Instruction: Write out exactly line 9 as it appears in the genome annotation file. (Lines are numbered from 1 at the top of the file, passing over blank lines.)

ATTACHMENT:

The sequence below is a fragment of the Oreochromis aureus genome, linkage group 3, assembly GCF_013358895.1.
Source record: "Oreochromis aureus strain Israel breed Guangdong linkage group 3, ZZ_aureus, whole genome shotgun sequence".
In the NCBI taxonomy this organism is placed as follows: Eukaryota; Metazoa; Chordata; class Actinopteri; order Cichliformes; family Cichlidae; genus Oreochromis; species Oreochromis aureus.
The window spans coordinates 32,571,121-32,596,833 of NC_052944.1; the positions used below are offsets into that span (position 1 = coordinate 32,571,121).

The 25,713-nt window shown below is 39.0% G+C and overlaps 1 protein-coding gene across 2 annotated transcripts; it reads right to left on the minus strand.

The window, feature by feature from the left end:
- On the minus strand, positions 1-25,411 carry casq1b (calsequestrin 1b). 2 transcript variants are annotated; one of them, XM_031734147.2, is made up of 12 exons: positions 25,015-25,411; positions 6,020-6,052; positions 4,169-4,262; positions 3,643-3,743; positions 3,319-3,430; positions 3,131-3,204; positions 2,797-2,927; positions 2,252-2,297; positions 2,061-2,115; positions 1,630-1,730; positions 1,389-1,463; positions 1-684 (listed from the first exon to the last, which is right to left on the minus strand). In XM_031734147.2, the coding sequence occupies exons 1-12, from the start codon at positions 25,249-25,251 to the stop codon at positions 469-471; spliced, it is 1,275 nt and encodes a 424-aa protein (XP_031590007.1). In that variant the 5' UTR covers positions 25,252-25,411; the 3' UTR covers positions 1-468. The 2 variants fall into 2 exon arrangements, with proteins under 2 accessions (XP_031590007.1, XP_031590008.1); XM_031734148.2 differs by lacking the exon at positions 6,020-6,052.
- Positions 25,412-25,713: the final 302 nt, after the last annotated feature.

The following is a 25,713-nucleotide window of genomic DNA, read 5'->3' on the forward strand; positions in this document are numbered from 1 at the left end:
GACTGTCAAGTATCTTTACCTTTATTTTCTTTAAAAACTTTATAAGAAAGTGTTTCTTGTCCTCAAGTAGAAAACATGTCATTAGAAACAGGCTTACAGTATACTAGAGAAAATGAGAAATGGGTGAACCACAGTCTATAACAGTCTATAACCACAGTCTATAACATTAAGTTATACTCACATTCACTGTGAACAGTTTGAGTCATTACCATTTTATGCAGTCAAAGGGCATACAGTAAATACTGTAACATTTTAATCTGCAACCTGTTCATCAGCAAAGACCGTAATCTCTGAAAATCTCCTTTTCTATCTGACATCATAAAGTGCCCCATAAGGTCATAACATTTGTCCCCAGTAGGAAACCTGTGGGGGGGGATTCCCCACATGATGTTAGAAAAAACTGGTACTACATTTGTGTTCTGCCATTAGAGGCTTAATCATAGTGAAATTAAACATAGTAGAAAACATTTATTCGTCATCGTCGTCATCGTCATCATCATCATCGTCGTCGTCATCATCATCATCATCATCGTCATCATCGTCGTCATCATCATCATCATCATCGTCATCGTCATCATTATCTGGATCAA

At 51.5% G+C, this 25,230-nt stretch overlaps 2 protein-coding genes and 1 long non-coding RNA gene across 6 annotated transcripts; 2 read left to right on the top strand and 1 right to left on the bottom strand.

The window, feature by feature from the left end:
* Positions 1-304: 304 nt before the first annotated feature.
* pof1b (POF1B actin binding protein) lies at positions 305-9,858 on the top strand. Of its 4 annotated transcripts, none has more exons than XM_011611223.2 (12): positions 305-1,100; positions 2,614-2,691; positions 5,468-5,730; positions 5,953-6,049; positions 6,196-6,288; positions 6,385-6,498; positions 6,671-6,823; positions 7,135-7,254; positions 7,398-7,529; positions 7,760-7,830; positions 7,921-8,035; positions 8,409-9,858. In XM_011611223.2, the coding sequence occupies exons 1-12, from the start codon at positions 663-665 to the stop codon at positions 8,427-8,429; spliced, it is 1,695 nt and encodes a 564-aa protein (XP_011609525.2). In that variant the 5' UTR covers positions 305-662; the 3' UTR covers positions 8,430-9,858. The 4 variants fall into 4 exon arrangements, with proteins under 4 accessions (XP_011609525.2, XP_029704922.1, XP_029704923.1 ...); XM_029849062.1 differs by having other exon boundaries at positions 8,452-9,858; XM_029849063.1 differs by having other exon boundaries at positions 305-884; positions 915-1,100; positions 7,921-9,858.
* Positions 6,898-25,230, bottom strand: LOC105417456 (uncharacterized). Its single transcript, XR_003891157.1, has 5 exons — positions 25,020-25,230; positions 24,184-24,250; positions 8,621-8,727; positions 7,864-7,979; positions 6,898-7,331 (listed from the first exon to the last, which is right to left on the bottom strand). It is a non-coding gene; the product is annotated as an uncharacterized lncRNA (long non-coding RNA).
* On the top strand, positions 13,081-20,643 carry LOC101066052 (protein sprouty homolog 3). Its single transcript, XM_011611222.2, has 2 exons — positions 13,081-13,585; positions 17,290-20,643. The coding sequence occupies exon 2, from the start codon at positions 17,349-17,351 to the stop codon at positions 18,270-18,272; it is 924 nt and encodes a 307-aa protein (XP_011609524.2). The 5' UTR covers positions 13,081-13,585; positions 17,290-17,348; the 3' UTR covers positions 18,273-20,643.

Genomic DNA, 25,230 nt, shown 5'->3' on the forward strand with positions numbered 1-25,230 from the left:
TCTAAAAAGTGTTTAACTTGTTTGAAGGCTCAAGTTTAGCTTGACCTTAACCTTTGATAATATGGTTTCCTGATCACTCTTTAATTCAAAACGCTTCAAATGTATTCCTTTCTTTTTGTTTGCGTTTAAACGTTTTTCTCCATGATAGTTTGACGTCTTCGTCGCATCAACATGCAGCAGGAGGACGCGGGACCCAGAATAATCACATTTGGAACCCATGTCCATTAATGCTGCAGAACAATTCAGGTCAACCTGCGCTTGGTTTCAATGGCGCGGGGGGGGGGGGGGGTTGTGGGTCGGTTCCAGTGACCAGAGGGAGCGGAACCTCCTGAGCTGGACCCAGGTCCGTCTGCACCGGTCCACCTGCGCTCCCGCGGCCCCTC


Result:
The following is a 25,713-nucleotide window of genomic DNA, read 5'->3' on the forward strand; positions in this document are numbered from 1 at the left end: